Details of the €85bn Irish bailout have finally emerged, and no one is happy. No one now questions the scale of the losses on the balance sheets of the Irish banks; the only question is who will bear those losses. Details make clear that the answer is the Irish taxpayer, at least in the first instance.
A stylized set of balance sheets make clear how it is all supposed to work. There are three main sources of funds, the European Financial Stability Fund (€35bn), the IMF (€22.5 bn), and the Irish Pension Reserve Fund (€17.5bn). There are three main uses of funds, recapitalization of the banks (€10bn), a contingent reserve for the banks (€25), and the Irish government (€50).
The important point, however, is that EFSF and IMF funds go to the government, not to the banks, so the taxpayer is on the hook for them. And of course the Pension Reserve Fund is a reserve for Irish pensions, so again the taxpayer is on the hook.
In effect, the losses of the Irish banks are being socialized, but at the level of Ireland not at the level of Europe. The senior bondholders (whether Irish, European, or other) are protected from loss, as also are the foreign firms whose corporate tax rate remains concessionary.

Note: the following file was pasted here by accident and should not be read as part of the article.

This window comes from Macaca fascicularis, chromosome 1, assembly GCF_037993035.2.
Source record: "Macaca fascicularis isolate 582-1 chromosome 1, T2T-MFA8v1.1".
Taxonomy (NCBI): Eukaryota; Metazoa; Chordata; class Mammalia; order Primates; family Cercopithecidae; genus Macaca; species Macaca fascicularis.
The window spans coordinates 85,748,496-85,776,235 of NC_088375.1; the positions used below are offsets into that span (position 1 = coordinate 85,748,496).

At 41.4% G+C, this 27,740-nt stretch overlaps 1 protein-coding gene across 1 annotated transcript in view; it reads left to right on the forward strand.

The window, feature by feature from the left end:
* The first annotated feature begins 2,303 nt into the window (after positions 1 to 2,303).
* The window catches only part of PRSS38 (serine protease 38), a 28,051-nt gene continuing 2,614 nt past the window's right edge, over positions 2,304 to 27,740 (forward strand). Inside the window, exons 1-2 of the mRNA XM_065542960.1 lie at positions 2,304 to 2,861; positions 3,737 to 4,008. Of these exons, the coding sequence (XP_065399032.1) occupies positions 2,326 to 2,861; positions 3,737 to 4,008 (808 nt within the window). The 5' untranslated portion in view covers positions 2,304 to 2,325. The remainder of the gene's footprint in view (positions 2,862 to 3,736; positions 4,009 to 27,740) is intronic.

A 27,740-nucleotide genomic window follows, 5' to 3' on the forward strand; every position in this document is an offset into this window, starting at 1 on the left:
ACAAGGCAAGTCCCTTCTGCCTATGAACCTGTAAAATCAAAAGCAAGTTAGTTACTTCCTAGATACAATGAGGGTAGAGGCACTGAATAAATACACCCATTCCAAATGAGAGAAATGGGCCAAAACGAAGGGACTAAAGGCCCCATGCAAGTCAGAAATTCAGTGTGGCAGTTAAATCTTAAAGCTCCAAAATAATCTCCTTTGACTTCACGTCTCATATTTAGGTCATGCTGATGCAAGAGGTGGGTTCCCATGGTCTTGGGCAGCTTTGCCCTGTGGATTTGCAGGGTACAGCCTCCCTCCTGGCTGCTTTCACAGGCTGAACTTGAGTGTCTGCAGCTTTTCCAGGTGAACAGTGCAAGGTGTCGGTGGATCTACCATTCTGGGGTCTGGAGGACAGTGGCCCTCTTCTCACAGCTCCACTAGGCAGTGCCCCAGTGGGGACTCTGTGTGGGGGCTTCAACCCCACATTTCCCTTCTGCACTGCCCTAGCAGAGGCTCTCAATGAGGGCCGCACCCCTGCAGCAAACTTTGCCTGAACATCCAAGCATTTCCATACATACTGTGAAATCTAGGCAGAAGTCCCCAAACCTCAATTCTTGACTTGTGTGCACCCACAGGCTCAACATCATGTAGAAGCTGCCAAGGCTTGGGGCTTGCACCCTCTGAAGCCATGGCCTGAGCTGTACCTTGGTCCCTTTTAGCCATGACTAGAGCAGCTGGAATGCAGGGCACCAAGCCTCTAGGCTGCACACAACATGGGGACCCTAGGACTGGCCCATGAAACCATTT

This is the plan for Ireland, but it is also likely the plan for Spain and Portugal. Every tub on its bottom, or rather on the bottom of the local taxpayers.
The effect, predictably enough, has been to shift concern about the financial condition of the banks to concern about the financial condition of the more peripheral European states. It is all very well to assert that all these debts must be paid by the local taxpayers; it is quite another thing to actually collect, and markets are expressing doubts on that score. If the taxpayer can’t or won’t pay, then the bondholder won’t get paid, and that prospect shows up in the price of sovereign debt today.